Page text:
Voices from the Past

This forum is open to all of the villagers of Trelawnyd past and present

I would like for them to share their memories, old photographs, family histories and past Village news with me so that I may be able to present a comprehensive record of this small. ancient and facinating Welsh Village Community throughout the ages.

All photographs will be returned after being scanned and published

For those that want to read a comprehensive study on the History of Trelawnyd, please refer to the Book "TRELAWNYD PAST & PRESENT" by Daphne and Ken Davies

The Village Flower Show Blog can be viewed at

and my personal Village based blog can be seen at


Best Wishes

John Gray

Trelawnyd 571838

Email : jgsheffield@hotmail.com
Many thanks to the following citizens of Trelawnyd for their conributions so far:
Mrs Gwyneth Jones, Mrs Gladys Jones, Mrs Olwenna Hughes, Mr Trevor Evans, Mr Hubert Evans, Mrs Bryn, Davies, Mr Islwyn Thomas, Mrs Pat Bagguley, Mrs Joanne Hewitt, Mrs Beryl Evans, Mrs Daphne Jones, Mrs Audrey Jones,Mr Basil Davies, Miss Mona Davies, Mr Graham Jones. Mrs Iola Endres

Trelawnyd Carnivals

A carnival from 1952 with a most unlikely and dare I say unattractive gaggle of  "carnival Queens"
It was held on the fields in front of Erw Wen

The 1995 carnival programme designed by Tim Jones
The late Pat Ellis (centre) surrounded by village children

Thanks to Peter Ellis for the loan of the photographs

Mr Basil Davies/ Miss Mona Davies

Mr Basil Davies                                                                             Miss Mona Davies

Basil and Mona's Grandfather lived in the police house Bryn Hyfryd which is located in the village at the junction of High Street and the lane to the farm "Ochr-y-Gop"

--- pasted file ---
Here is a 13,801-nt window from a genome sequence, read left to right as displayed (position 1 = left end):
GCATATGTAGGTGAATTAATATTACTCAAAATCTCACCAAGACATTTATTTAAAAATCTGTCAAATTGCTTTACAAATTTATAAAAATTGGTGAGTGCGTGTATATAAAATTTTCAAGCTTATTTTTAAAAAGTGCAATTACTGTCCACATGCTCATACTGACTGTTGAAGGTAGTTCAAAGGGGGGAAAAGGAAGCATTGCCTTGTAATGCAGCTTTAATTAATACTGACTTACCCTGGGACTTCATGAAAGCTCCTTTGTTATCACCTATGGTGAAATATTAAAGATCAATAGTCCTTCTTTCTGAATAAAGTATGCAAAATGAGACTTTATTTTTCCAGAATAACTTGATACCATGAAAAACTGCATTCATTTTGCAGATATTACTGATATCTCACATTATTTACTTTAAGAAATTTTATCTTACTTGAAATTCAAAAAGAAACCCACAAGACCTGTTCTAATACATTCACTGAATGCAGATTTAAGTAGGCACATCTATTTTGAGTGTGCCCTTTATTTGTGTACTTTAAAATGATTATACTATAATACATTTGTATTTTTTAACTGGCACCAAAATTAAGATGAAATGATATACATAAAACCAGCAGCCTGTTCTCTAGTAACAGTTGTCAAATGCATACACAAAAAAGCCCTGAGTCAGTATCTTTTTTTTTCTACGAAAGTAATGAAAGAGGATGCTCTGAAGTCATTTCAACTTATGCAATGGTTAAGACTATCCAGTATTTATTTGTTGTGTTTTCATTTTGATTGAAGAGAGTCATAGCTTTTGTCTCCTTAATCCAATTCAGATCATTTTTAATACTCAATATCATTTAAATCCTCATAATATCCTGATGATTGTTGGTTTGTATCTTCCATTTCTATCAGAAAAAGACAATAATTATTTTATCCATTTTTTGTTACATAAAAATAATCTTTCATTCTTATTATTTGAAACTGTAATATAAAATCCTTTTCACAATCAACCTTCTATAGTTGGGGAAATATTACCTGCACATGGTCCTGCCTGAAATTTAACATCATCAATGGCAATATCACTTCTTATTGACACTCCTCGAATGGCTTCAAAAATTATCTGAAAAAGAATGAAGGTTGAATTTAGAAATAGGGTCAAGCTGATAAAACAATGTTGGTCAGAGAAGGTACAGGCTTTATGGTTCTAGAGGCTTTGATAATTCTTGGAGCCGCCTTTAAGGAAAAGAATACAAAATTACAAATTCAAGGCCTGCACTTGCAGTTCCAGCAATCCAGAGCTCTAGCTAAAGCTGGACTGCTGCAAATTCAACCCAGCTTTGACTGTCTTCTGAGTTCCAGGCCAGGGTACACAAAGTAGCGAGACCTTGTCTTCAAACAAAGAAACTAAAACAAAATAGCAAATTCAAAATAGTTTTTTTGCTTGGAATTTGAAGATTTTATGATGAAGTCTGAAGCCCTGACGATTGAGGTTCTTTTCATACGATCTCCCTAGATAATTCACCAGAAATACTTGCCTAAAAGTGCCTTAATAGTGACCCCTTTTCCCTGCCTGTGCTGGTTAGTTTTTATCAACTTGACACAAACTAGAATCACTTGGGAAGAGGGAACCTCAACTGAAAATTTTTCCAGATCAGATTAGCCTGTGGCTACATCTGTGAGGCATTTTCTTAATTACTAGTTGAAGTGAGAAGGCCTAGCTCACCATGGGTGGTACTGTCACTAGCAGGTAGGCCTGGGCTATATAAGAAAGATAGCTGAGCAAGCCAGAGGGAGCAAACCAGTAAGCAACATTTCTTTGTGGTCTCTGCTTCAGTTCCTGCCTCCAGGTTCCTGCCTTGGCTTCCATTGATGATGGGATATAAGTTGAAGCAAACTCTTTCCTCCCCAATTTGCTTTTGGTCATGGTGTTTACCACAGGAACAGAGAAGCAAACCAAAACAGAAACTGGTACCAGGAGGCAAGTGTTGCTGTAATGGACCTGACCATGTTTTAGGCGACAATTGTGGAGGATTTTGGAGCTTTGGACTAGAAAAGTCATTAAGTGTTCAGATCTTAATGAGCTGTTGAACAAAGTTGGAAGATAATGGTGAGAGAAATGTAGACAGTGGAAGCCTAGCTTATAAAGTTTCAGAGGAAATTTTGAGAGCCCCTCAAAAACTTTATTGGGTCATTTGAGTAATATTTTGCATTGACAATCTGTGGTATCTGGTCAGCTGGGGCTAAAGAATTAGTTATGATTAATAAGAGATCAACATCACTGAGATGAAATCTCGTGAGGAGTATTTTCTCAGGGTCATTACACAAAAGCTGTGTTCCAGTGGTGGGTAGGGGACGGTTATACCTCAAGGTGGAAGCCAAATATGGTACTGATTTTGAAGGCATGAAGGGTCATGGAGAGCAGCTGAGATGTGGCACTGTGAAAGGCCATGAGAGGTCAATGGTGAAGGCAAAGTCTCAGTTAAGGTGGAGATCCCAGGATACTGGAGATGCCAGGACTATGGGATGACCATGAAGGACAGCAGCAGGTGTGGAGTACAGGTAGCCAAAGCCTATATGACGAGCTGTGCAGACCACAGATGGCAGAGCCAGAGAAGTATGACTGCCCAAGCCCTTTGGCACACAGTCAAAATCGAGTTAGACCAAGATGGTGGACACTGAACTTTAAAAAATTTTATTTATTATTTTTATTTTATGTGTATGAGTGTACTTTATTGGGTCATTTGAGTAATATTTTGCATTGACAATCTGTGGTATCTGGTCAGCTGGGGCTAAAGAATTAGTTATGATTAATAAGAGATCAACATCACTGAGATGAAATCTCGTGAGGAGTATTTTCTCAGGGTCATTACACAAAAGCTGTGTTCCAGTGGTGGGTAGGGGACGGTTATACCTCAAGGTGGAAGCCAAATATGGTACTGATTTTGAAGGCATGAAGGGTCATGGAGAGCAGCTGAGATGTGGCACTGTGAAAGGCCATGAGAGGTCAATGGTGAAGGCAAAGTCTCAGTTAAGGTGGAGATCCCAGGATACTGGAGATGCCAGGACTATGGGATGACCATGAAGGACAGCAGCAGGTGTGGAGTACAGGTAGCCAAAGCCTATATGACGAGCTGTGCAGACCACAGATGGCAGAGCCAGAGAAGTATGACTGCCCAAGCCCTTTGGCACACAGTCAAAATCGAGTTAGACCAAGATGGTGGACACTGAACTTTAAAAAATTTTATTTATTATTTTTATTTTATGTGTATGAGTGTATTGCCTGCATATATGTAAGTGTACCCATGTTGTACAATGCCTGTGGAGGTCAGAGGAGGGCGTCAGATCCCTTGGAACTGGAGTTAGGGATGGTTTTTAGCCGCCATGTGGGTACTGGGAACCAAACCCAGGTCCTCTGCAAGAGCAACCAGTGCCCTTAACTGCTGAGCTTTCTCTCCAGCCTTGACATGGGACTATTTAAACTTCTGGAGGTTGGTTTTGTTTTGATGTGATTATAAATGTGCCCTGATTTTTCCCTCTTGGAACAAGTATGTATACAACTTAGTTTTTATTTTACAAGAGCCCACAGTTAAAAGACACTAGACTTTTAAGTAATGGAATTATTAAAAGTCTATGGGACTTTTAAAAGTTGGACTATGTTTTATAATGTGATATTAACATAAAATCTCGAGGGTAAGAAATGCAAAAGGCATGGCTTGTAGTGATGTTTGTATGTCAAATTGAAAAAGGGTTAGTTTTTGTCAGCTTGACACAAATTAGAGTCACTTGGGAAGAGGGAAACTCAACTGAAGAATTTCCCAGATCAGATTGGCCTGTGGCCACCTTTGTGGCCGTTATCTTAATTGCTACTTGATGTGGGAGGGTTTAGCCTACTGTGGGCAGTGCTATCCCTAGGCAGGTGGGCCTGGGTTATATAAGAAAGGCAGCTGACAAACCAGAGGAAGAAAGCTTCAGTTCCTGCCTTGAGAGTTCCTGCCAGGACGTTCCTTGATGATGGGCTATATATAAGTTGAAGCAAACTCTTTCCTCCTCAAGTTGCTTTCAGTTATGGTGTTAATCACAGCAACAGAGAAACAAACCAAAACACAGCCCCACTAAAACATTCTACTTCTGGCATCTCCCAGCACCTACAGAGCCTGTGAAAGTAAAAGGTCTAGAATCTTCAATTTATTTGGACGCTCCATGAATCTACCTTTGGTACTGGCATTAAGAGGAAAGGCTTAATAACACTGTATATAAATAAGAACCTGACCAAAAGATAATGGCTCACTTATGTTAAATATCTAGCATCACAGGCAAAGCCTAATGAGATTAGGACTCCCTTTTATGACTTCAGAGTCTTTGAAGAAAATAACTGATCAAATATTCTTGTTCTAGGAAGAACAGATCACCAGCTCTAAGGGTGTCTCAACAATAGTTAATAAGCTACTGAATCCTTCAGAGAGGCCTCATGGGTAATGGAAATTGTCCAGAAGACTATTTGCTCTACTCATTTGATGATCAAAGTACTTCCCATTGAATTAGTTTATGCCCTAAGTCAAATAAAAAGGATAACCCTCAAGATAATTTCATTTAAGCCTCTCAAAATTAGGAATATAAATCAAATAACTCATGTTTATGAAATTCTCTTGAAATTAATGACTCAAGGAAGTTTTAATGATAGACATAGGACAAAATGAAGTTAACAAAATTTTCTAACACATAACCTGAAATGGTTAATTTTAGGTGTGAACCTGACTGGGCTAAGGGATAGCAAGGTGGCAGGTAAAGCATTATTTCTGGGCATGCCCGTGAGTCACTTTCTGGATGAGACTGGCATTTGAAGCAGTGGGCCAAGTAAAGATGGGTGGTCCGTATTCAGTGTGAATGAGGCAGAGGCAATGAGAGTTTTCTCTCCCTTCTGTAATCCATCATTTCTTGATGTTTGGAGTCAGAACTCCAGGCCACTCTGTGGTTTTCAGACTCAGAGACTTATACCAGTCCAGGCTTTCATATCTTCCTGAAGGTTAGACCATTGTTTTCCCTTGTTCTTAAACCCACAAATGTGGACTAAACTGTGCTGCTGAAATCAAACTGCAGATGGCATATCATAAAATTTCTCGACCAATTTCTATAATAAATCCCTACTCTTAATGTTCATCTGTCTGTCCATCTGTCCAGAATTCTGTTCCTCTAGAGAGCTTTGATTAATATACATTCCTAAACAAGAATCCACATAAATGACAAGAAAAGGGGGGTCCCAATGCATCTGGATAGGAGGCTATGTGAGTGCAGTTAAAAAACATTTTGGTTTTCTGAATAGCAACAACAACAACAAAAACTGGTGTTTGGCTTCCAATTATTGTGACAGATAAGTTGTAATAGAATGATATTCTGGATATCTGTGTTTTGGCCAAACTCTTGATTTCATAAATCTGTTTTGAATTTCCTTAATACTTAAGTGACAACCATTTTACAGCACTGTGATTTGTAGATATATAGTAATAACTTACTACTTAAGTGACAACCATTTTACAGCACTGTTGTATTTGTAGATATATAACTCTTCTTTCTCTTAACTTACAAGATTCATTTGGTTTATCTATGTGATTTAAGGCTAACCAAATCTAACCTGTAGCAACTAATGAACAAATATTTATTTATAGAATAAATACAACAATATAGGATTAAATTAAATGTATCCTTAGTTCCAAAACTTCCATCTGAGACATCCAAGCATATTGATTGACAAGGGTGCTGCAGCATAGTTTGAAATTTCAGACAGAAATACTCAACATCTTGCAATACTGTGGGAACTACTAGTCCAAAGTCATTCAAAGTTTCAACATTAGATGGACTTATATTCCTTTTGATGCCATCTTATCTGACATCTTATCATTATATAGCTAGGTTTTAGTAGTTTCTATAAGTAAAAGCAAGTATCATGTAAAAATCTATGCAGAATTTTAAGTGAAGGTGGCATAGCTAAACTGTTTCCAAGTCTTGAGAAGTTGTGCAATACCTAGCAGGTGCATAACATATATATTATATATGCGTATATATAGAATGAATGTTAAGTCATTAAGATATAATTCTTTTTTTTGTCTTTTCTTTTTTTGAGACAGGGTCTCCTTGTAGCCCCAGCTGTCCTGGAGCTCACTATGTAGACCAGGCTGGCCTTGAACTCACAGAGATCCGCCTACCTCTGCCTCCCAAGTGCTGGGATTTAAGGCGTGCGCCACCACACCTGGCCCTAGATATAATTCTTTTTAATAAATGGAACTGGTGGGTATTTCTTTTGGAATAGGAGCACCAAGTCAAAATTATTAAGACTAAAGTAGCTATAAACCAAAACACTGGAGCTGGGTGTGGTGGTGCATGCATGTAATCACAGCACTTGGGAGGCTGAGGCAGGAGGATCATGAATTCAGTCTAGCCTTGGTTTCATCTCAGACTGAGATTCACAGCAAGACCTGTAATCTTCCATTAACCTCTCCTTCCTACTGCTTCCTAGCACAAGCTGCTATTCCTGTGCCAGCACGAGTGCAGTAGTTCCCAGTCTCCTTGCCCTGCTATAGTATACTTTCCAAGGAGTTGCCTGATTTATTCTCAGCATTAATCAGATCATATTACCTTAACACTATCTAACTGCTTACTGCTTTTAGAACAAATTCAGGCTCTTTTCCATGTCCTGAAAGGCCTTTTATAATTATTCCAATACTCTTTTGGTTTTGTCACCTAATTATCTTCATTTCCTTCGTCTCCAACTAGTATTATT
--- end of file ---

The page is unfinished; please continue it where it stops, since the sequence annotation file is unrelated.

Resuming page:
He was then the village policeman and in this photograph which was taken at the turn of the century he can be seen standing before the typically rural looking home which did in fact house a functioning prisoner cell. although it is unknown whether or not it was ever used. One of the little girls is Basil and Mona's mother

Bryn Hyfryd
  Basil " Most villagers in those days had their own policeman. Trelawnyd, Dyserth and even Llanasa had one.
The policemen in those days were tough, big men who had to be able to handle themselves and as you can see my grandfather was a broad chap"

Mona and Basil's mother and father went on to farm Ochr-y-Gop, which is one of the grandest farm houses in the village. Apart from Mr Bryn Davies (Chapel House) Basil and Mona are the only two Trelawnyd residents that still live in the house in which they were born.
The Beautiful Ochr-y-Gop (above) before it was obscured by the Maes Offa Bungalows
This family bill from 1921 is the November and December bill covering bread purchased from Siop Newydd (G.O.Griffith)
Note the penny red which was applied as "bill paid"
Hubert Evan's father at the bakery next to the Mostyn Arms probably sold the bread to Siop Newydd

School Children at the village school around the 1940s
Basil is the second boy on the left
The girl in the centre of the group with her smiling head raised is Daphne Jenkins
Pat Bagguley is just behind her to the left ( with all the hair)
This fascinating document is an invoice of payment from the point of Ayr mine to Mona and Basil's father for the rather larger sun of twenty Nine pounds/ ten shillings.
The date was 1921 and Basil suspects that it was payment for Haylage for the mine's pit ponies

Basil and Mona highlight a common but hitherto largely unsaid phenomenon from the 1920s and the 1940s, and that was the fact that times were very hard indeed.
"We used to have a a great many tramps turning up at the farm. Men without a home or a job. Many would work on the farm, paint a wall or so for some food and a bed for the night. They used to sleep up in the hay loft where it was warm, but my father always used to demand that if they had a box of matches on them, they would have to hand them over to him...my father would not risk a fire"
Audrey Jones in her testimonial told a story that an old lady from the village Ester Parry, used to come to their family farm (Gop Farm) just to darn socks . Her payment again would be a meal or a bag of potatoes.